POSTSCRIPT / January 1, 2006 / Sunday


Philippine STAR Columnist

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DoJ asked: Is surcharge on credit card use legal?

GARBAGE OUT: If you missed throwing out your garbage last night along with the noisy departure of the old year, you better do it before this first day of the New Year is over.

The New Year means exactly that — a new beginning. You cannot begin anew if you still carry the garbage of the old year on your back. You deserve, and can claim, a fresh start.

The trash that needs to be thrown out is mostly problems littering your mind. Looking inward, you will discover that the problems troubling you are mostly just in your mind.

Most of the time, we worry and lose sleep and weight over what people might say, what somebody might think, what someone dear to us might do. These flexible relationships are open to adjustments.

These are not real problems. They exist mostly in the mind. Fear not, and decide right now not to bother with them — then stick to that decision — and you will see them vanish like the night exiting with the light of a new day.

The tougher problems are situations that confront us physically, like finding one’s self in a burning building or on the path of a runaway truck or being caught in a moviehouse stampede.

Most problems in the mind are our own creation. We allow them to creep into our consciousness. Just as easily, we should be able to ease them out at will.

So, will it! Right now! Throw out the garbage of your mind and do not look back. Make room for the joy and hope of a New Year!

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CREDIT CARDS: The Department of Trade has tossed the ball to the Department of Justice, asking it to render an opinion on the questions we raised on the legality of merchants adding a surcharge to the tag price when a buyer pays with a credit card.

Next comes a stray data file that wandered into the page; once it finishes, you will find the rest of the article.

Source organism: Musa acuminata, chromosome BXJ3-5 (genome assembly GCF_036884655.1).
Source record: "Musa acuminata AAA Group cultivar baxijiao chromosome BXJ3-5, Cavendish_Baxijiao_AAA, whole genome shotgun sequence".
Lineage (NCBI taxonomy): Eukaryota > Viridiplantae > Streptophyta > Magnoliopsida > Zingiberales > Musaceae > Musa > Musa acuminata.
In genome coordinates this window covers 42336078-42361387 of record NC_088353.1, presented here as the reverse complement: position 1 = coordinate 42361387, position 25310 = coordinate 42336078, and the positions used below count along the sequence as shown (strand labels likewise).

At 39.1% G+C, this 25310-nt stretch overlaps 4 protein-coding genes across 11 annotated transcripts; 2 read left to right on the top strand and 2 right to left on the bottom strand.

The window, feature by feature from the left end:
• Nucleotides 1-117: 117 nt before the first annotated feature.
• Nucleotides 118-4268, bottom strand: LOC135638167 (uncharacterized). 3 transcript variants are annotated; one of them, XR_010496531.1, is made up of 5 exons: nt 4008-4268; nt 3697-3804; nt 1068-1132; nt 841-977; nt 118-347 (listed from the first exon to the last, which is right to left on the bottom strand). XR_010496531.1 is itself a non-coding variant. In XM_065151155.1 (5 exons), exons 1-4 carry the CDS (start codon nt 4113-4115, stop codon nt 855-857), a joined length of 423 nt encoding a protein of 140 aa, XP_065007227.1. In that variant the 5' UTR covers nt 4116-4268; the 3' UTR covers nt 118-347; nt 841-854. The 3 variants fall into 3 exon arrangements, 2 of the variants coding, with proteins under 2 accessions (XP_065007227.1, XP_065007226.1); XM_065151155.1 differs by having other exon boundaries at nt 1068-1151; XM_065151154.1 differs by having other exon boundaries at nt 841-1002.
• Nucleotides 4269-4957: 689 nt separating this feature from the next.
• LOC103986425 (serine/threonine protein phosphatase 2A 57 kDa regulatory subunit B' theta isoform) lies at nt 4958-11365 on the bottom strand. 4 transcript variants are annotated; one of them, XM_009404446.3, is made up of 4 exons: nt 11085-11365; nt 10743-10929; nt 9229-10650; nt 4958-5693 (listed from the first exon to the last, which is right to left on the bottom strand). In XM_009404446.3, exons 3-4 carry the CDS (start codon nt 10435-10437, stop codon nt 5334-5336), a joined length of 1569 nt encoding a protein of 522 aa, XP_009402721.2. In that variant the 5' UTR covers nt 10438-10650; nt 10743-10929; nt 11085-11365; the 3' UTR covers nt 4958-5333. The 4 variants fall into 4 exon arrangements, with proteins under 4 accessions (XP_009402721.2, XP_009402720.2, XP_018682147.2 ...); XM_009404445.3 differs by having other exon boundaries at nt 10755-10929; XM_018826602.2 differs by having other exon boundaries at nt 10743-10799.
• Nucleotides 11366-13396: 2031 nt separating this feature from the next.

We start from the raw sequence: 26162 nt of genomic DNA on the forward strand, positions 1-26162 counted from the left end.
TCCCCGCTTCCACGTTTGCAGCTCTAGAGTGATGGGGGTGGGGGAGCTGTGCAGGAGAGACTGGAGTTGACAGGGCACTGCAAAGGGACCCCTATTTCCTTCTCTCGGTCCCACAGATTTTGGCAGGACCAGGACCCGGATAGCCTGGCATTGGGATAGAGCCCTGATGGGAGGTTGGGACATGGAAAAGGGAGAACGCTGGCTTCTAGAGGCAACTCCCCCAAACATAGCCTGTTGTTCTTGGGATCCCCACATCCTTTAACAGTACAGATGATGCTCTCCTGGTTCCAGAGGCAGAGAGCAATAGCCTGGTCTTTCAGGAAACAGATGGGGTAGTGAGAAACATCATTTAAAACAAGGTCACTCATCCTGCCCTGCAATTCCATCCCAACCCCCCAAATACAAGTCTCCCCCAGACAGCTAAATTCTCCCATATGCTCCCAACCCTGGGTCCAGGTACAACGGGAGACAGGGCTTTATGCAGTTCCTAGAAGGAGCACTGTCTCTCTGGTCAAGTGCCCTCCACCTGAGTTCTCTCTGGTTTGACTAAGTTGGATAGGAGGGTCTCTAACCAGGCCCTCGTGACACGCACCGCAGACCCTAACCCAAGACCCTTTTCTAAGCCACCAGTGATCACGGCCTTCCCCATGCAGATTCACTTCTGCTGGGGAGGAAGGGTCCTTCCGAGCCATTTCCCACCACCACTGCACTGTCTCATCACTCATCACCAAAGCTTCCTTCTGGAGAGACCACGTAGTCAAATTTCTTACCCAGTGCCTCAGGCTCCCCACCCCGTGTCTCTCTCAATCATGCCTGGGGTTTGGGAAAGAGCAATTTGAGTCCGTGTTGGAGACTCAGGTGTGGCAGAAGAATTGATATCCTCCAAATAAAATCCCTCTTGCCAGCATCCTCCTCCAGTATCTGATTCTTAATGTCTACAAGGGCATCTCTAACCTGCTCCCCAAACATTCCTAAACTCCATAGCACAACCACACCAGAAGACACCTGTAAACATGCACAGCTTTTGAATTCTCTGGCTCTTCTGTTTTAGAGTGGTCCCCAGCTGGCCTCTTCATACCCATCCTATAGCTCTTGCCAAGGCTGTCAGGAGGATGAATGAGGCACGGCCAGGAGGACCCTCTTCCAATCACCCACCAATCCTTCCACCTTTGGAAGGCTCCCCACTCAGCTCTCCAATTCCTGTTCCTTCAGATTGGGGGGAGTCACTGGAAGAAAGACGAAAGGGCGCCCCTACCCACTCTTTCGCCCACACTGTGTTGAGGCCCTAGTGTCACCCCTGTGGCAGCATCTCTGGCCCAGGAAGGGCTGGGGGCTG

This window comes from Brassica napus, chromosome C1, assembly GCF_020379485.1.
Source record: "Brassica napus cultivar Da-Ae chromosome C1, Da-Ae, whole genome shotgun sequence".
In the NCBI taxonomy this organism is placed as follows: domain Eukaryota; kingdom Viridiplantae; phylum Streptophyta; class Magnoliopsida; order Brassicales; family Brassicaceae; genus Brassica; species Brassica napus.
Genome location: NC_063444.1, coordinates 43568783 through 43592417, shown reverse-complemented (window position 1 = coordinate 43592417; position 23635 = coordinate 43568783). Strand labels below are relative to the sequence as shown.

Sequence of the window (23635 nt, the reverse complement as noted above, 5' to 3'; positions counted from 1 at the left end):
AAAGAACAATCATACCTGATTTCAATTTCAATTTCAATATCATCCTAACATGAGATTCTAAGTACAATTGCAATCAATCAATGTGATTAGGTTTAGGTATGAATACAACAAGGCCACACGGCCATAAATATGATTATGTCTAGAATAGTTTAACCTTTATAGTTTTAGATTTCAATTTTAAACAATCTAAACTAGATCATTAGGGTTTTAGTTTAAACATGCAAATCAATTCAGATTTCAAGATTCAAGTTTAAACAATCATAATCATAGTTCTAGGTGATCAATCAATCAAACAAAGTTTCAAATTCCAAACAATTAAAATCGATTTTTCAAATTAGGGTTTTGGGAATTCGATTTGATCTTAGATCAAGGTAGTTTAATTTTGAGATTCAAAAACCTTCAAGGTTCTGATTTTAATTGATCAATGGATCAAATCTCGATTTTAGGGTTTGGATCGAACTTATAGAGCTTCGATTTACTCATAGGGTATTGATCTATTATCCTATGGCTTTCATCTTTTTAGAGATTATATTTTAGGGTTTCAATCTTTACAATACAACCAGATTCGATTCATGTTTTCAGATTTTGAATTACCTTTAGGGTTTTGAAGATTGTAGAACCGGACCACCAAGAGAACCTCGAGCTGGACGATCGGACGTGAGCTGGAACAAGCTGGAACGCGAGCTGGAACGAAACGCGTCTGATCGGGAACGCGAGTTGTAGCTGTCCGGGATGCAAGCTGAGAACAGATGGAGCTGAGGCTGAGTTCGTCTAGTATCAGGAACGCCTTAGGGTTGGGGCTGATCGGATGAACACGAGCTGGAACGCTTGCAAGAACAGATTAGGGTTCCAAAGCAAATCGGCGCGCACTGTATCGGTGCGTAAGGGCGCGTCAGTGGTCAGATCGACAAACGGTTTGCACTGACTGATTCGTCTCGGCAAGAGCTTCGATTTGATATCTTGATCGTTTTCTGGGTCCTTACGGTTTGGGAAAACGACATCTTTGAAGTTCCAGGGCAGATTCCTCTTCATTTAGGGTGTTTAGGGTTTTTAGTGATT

Director Victorio Mario A. Dimagiba of the Bureau of Trade Regulation and Consumer Protection, wrote me: “As a rejoinder to your POSTSCRIPT dated 25 December 2005, per instruction of DTI Secretary Peter B. Favila, we have sought the opinion of the Department of Justice. We shall keep you informed on the opinion.”

My contention is that a surcharge violates RA 7394, the Consumer Act of the Philippines, which says: “ARTICLE 81. Price Tag Requirement — It shall be unlawful to offer any consumer product for retail sale to the public without an appropriate price tag, label or marking publicly displayed to indicate the price of each article and said products shall not be sold at a price higher than that stated therein and without discrimination to all buyers: xxx Provided, further, That if consumer products for sale are too small or the nature of which makes it impractical to place a price tag thereon price list placed at the nearest point where the products are displayed indicating the retail price of the same may suffice.”(Emphasis supplied)

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DTI DRIBBLE: Millions of pesos were gouged out of buyers caught in the last Christmas shopping madness armed only with their plastic money.